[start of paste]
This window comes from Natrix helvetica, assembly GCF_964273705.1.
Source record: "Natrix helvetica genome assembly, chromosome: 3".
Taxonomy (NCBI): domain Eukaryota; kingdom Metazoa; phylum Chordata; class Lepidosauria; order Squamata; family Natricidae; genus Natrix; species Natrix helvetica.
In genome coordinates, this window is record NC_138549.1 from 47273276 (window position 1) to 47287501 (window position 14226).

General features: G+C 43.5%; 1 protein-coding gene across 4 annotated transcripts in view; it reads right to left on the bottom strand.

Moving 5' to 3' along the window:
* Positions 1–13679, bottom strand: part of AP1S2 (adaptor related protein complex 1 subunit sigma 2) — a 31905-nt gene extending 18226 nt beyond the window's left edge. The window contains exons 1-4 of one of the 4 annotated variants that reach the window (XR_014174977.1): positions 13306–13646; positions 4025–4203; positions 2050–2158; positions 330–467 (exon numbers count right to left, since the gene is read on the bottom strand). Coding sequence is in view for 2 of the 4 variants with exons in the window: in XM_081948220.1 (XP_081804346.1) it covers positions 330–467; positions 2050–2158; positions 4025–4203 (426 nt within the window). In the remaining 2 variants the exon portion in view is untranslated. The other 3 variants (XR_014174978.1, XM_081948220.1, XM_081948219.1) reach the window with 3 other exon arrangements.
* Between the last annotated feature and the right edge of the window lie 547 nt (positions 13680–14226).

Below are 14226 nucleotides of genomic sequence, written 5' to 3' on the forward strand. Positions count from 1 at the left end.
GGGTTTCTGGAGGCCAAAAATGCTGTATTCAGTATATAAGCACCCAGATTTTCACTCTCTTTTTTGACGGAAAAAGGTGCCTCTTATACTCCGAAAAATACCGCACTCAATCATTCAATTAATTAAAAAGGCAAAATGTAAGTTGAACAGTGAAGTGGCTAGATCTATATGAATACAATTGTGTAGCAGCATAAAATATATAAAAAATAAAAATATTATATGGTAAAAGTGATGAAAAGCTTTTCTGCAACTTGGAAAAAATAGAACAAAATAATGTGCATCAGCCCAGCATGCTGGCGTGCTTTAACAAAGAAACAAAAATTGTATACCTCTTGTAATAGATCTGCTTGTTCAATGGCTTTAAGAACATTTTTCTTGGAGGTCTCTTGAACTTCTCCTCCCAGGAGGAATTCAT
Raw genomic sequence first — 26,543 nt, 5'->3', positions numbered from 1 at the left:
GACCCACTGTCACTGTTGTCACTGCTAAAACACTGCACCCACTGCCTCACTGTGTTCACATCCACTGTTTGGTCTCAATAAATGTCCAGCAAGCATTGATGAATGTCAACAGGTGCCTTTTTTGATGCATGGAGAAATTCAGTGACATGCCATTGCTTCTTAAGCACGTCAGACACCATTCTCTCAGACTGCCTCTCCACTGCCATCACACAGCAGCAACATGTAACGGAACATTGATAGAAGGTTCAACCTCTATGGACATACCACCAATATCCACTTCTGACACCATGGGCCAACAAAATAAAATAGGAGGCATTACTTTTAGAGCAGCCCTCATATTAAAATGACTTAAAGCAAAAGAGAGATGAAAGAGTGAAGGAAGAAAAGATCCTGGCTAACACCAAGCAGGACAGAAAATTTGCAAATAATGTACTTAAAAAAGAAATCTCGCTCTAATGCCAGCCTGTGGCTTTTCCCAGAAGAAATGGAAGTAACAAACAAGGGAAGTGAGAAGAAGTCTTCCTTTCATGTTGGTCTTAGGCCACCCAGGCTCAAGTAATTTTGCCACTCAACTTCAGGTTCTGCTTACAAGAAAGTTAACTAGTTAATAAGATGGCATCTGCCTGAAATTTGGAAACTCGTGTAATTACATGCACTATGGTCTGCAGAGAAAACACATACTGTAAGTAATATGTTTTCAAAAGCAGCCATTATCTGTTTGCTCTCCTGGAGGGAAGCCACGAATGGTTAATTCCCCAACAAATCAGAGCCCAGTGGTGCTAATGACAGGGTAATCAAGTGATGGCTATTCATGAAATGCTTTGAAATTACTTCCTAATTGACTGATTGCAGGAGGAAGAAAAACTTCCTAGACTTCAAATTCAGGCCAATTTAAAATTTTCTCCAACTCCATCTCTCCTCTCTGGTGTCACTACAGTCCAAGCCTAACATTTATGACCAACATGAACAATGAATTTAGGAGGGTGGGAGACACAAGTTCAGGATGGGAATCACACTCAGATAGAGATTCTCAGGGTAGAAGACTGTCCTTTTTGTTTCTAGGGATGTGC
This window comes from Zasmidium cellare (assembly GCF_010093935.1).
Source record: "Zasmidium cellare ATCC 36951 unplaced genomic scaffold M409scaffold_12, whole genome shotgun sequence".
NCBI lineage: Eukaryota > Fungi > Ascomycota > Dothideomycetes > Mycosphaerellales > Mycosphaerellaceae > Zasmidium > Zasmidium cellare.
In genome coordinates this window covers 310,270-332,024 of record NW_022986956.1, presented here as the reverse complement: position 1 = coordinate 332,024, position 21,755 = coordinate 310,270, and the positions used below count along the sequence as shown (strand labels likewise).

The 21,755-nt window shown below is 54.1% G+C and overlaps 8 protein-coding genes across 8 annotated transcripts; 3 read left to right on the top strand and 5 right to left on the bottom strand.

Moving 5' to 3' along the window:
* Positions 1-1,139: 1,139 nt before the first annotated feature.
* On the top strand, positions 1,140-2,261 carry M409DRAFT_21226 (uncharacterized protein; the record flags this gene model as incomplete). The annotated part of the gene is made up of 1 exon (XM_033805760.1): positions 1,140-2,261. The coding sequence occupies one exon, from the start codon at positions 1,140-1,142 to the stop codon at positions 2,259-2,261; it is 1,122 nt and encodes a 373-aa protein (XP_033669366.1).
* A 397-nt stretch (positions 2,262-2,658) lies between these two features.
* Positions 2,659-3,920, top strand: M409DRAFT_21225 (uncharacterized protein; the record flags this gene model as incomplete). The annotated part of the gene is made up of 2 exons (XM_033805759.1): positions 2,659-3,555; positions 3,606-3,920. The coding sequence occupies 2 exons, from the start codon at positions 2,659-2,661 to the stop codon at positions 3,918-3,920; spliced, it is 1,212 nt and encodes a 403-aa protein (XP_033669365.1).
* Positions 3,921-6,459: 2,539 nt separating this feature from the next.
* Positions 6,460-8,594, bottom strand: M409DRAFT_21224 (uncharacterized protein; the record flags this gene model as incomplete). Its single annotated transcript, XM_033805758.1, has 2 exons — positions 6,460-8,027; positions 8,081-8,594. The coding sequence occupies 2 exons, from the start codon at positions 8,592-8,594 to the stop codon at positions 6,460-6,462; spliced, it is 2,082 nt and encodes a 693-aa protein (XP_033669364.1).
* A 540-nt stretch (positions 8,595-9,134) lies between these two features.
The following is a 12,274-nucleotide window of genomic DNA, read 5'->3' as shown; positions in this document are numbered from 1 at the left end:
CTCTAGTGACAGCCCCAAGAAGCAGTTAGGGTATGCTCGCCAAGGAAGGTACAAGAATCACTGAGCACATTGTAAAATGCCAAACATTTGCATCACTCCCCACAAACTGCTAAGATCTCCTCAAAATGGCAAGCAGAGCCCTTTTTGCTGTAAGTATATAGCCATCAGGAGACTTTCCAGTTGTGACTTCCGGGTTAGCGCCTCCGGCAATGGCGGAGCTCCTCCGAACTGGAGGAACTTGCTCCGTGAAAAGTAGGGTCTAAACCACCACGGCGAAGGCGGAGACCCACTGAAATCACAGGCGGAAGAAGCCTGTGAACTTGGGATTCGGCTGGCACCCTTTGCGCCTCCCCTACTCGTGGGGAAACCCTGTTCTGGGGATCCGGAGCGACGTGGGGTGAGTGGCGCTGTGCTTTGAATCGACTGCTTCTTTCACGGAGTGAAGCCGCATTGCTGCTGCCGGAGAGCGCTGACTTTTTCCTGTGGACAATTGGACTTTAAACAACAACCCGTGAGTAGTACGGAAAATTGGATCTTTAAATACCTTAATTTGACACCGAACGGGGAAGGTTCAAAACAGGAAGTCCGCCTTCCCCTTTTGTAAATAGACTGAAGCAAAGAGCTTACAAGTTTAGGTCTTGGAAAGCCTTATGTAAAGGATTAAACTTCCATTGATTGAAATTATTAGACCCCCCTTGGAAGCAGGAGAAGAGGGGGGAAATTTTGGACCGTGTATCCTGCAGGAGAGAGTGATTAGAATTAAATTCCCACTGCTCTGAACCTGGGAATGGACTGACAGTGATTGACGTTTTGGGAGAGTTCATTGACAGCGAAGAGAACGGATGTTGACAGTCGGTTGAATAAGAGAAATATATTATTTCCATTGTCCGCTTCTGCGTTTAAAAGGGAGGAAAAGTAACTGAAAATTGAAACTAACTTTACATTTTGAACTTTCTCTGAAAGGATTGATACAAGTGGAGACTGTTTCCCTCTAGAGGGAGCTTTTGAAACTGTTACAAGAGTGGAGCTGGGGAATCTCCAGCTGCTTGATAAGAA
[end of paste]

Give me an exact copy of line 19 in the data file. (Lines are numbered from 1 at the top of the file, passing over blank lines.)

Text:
* Positions 1-1,139: 1,139 nt before the first annotated feature.